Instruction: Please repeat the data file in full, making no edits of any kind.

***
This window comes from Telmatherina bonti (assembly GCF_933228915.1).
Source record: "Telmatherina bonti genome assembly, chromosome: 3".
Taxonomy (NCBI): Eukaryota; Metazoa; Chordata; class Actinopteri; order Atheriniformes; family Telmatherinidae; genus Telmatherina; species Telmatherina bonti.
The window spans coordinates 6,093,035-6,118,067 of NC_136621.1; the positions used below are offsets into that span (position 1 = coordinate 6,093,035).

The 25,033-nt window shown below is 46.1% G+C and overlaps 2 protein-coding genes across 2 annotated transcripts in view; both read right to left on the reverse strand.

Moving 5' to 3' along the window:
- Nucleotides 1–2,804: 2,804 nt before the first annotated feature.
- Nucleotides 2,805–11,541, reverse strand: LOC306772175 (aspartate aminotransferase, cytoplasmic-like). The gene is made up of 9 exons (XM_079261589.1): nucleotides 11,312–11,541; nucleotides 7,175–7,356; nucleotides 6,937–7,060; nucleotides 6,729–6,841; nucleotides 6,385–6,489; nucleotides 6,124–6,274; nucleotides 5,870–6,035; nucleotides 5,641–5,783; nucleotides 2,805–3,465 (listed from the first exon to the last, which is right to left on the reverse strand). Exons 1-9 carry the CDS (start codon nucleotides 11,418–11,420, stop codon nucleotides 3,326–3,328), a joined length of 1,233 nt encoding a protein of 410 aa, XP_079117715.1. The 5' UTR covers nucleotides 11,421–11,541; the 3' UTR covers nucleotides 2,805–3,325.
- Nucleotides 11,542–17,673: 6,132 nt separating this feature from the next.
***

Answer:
This window comes from Telmatherina bonti (assembly GCF_933228915.1).
Source record: "Telmatherina bonti genome assembly, chromosome: 3".
Taxonomy (NCBI): Eukaryota; Metazoa; Chordata; class Actinopteri; order Atheriniformes; family Telmatherinidae; genus Telmatherina; species Telmatherina bonti.
The window spans coordinates 6,093,035-6,118,067 of NC_136621.1; the positions used below are offsets into that span (position 1 = coordinate 6,093,035).

The 25,033-nt window shown below is 46.1% G+C and overlaps 2 protein-coding genes across 2 annotated transcripts in view; both read right to left on the reverse strand.

Moving 5' to 3' along the window:
- Nucleotides 1–2,804: 2,804 nt before the first annotated feature.
- Nucleotides 2,805–11,541, reverse strand: LOC306772175 (aspartate aminotransferase, cytoplasmic-like). The gene is made up of 9 exons (XM_079261589.1): nucleotides 11,312–11,541; nucleotides 7,175–7,356; nucleotides 6,937–7,060; nucleotides 6,729–6,841; nucleotides 6,385–6,489; nucleotides 6,124–6,274; nucleotides 5,870–6,035; nucleotides 5,641–5,783; nucleotides 2,805–3,465 (listed from the first exon to the last, which is right to left on the reverse strand). Exons 1-9 carry the CDS (start codon nucleotides 11,418–11,420, stop codon nucleotides 3,326–3,328), a joined length of 1,233 nt encoding a protein of 410 aa, XP_079117715.1. The 5' UTR covers nucleotides 11,421–11,541; the 3' UTR covers nucleotides 2,805–3,325.
- Nucleotides 11,542–17,673: 6,132 nt separating this feature from the next.